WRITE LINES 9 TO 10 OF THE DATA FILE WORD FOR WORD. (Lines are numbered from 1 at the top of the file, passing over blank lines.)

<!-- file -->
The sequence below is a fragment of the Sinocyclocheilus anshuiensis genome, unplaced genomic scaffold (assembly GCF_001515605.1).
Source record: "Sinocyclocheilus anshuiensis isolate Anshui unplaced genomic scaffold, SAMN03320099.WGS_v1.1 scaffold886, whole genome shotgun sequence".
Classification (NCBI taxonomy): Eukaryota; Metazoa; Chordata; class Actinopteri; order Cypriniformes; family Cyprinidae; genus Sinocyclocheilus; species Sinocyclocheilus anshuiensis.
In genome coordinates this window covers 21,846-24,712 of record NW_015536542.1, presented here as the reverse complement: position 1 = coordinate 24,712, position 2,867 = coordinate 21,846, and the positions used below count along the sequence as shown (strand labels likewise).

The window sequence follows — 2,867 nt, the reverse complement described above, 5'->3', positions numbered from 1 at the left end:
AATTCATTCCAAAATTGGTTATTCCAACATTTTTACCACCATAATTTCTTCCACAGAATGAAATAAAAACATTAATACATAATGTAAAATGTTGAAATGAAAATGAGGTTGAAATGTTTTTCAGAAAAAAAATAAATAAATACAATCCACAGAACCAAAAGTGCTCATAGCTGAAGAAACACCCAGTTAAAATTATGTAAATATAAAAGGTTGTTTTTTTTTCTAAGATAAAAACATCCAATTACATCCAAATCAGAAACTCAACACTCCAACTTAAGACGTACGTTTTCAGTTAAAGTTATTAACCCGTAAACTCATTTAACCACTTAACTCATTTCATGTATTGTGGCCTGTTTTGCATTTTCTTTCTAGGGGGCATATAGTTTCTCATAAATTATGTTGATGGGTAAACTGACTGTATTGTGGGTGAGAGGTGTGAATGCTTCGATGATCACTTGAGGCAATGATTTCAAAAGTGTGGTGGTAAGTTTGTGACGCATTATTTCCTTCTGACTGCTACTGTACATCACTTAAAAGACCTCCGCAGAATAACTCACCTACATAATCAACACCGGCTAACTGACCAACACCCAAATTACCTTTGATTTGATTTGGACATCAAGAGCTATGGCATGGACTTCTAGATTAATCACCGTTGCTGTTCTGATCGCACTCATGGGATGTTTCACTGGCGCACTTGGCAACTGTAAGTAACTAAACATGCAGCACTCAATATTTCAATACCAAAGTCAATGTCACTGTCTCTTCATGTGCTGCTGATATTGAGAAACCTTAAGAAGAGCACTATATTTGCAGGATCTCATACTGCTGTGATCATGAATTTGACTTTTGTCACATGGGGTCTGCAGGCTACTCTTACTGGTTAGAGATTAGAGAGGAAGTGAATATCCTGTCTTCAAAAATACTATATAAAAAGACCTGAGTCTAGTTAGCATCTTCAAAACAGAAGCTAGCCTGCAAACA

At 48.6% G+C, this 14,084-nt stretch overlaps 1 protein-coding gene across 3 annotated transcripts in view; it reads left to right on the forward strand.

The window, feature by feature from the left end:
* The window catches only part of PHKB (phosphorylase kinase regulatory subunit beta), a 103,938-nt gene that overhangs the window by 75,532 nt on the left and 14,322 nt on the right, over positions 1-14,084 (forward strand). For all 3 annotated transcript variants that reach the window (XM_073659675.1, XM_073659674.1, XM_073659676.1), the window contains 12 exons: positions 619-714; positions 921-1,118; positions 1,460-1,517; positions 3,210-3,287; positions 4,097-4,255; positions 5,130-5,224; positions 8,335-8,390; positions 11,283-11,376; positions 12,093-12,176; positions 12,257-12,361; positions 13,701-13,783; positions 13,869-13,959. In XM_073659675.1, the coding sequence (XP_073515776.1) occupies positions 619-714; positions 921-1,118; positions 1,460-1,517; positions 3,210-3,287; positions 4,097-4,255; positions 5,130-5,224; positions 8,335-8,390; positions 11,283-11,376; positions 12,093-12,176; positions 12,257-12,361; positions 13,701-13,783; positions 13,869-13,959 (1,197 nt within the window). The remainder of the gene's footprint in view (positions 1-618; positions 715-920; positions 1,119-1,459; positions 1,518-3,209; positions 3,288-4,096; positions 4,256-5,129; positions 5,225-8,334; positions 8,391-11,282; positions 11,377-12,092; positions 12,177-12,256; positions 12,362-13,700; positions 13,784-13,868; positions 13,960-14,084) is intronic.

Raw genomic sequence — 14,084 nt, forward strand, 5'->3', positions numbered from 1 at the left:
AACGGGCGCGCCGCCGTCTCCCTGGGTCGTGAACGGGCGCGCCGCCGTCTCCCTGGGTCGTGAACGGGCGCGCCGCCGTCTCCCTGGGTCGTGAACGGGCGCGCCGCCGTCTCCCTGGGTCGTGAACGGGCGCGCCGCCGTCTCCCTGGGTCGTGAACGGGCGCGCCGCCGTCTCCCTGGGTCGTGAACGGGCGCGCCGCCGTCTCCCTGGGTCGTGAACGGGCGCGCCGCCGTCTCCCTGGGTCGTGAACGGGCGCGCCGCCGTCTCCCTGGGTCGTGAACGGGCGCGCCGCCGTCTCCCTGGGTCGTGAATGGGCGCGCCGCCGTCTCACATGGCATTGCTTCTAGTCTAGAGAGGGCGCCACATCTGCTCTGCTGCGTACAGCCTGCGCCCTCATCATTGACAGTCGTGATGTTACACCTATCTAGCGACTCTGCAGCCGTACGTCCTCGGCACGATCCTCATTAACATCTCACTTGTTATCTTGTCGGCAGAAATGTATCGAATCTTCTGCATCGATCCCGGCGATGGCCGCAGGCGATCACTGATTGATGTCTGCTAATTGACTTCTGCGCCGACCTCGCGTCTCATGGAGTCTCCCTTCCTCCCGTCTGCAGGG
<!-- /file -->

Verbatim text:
* The window catches only part of PHKB (phosphorylase kinase regulatory subunit beta), a 103,938-nt gene that overhangs the window by 75,532 nt on the left and 14,322 nt on the right, over positions 1-14,084 (forward strand). For all 3 annotated transcript variants that reach the window (XM_073659675.1, XM_073659674.1, XM_073659676.1), the window contains 12 exons: positions 619-714; positions 921-1,118; positions 1,460-1,517; positions 3,210-3,287; positions 4,097-4,255; positions 5,130-5,224; positions 8,335-8,390; positions 11,283-11,376; positions 12,093-12,176; positions 12,257-12,361; positions 13,701-13,783; positions 13,869-13,959. In XM_073659675.1, the coding sequence (XP_073515776.1) occupies positions 619-714; positions 921-1,118; positions 1,460-1,517; positions 3,210-3,287; positions 4,097-4,255; positions 5,130-5,224; positions 8,335-8,390; positions 11,283-11,376; positions 12,093-12,176; positions 12,257-12,361; positions 13,701-13,783; positions 13,869-13,959 (1,197 nt within the window). The remainder of the gene's footprint in view (positions 1-618; positions 715-920; positions 1,119-1,459; positions 1,518-3,209; positions 3,288-4,096; positions 4,256-5,129; positions 5,225-8,334; positions 8,391-11,282; positions 11,377-12,092; positions 12,177-12,256; positions 12,362-13,700; positions 13,784-13,868; positions 13,960-14,084) is intronic.

Raw genomic sequence — 14,084 nt, forward strand, 5'->3', positions numbered from 1 at the left: